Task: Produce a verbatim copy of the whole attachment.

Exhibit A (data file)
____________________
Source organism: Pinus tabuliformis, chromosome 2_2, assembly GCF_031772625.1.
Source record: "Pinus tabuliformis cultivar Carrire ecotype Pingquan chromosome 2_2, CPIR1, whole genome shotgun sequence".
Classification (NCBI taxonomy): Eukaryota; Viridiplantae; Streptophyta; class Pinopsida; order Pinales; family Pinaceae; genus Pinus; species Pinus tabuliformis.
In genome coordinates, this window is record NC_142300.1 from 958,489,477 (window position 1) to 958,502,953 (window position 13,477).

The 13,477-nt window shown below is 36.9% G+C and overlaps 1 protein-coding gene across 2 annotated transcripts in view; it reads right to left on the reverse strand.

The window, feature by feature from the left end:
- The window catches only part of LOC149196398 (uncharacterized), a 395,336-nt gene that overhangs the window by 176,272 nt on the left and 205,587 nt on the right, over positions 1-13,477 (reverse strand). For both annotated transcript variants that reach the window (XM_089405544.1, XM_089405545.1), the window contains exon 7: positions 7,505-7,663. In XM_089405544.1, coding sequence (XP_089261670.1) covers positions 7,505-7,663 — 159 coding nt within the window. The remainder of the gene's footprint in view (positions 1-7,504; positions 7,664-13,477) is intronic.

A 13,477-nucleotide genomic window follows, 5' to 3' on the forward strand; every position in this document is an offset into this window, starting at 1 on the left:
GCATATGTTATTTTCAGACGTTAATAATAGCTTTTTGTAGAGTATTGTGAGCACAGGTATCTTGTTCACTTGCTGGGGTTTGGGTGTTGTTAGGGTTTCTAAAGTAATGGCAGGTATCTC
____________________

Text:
Source organism: Pinus tabuliformis, chromosome 2_2, assembly GCF_031772625.1.
Source record: "Pinus tabuliformis cultivar Carrire ecotype Pingquan chromosome 2_2, CPIR1, whole genome shotgun sequence".
Classification (NCBI taxonomy): Eukaryota; Viridiplantae; Streptophyta; class Pinopsida; order Pinales; family Pinaceae; genus Pinus; species Pinus tabuliformis.
In genome coordinates, this window is record NC_142300.1 from 958,489,477 (window position 1) to 958,502,953 (window position 13,477).

The 13,477-nt window shown below is 36.9% G+C and overlaps 1 protein-coding gene across 2 annotated transcripts in view; it reads right to left on the reverse strand.

The window, feature by feature from the left end:
- The window catches only part of LOC149196398 (uncharacterized), a 395,336-nt gene that overhangs the window by 176,272 nt on the left and 205,587 nt on the right, over positions 1-13,477 (reverse strand). For both annotated transcript variants that reach the window (XM_089405544.1, XM_089405545.1), the window contains exon 7: positions 7,505-7,663. In XM_089405544.1, coding sequence (XP_089261670.1) covers positions 7,505-7,663 — 159 coding nt within the window. The remainder of the gene's footprint in view (positions 1-7,504; positions 7,664-13,477) is intronic.

A 13,477-nucleotide genomic window follows, 5' to 3' on the forward strand; every position in this document is an offset into this window, starting at 1 on the left:
GCATATGTTATTTTCAGACGTTAATAATAGCTTTTTGTAGAGTATTGTGAGCACAGGTATCTTGTTCACTTGCTGGGGTTTGGGTGTTGTTAGGGTTTCTAAAGTAATGGCAGGTATCTC